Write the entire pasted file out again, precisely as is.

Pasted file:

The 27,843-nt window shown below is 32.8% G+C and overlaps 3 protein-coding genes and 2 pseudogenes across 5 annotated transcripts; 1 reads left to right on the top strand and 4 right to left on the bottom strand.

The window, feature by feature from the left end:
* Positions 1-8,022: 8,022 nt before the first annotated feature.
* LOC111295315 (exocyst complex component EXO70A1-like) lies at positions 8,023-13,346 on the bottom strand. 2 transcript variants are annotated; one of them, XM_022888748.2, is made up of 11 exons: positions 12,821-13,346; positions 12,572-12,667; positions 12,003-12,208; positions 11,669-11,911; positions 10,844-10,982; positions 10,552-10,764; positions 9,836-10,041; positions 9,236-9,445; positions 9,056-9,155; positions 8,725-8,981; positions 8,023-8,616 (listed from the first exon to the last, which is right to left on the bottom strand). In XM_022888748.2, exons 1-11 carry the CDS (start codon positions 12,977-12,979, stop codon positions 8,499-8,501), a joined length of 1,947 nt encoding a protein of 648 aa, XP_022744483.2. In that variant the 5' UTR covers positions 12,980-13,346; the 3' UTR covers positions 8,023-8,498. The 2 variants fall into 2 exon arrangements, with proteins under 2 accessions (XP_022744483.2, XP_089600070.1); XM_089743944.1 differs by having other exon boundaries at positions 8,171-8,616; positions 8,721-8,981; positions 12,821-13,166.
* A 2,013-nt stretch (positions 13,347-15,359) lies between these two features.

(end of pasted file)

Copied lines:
The 27,843-nt window shown below is 32.8% G+C and overlaps 3 protein-coding genes and 2 pseudogenes across 5 annotated transcripts; 1 reads left to right on the top strand and 4 right to left on the bottom strand.

The window, feature by feature from the left end:
* Positions 1-8,022: 8,022 nt before the first annotated feature.
* LOC111295315 (exocyst complex component EXO70A1-like) lies at positions 8,023-13,346 on the bottom strand. 2 transcript variants are annotated; one of them, XM_022888748.2, is made up of 11 exons: positions 12,821-13,346; positions 12,572-12,667; positions 12,003-12,208; positions 11,669-11,911; positions 10,844-10,982; positions 10,552-10,764; positions 9,836-10,041; positions 9,236-9,445; positions 9,056-9,155; positions 8,725-8,981; positions 8,023-8,616 (listed from the first exon to the last, which is right to left on the bottom strand). In XM_022888748.2, exons 1-11 carry the CDS (start codon positions 12,977-12,979, stop codon positions 8,499-8,501), a joined length of 1,947 nt encoding a protein of 648 aa, XP_022744483.2. In that variant the 5' UTR covers positions 12,980-13,346; the 3' UTR covers positions 8,023-8,498. The 2 variants fall into 2 exon arrangements, with proteins under 2 accessions (XP_022744483.2, XP_089600070.1); XM_089743944.1 differs by having other exon boundaries at positions 8,171-8,616; positions 8,721-8,981; positions 12,821-13,166.
* A 2,013-nt stretch (positions 13,347-15,359) lies between these two features.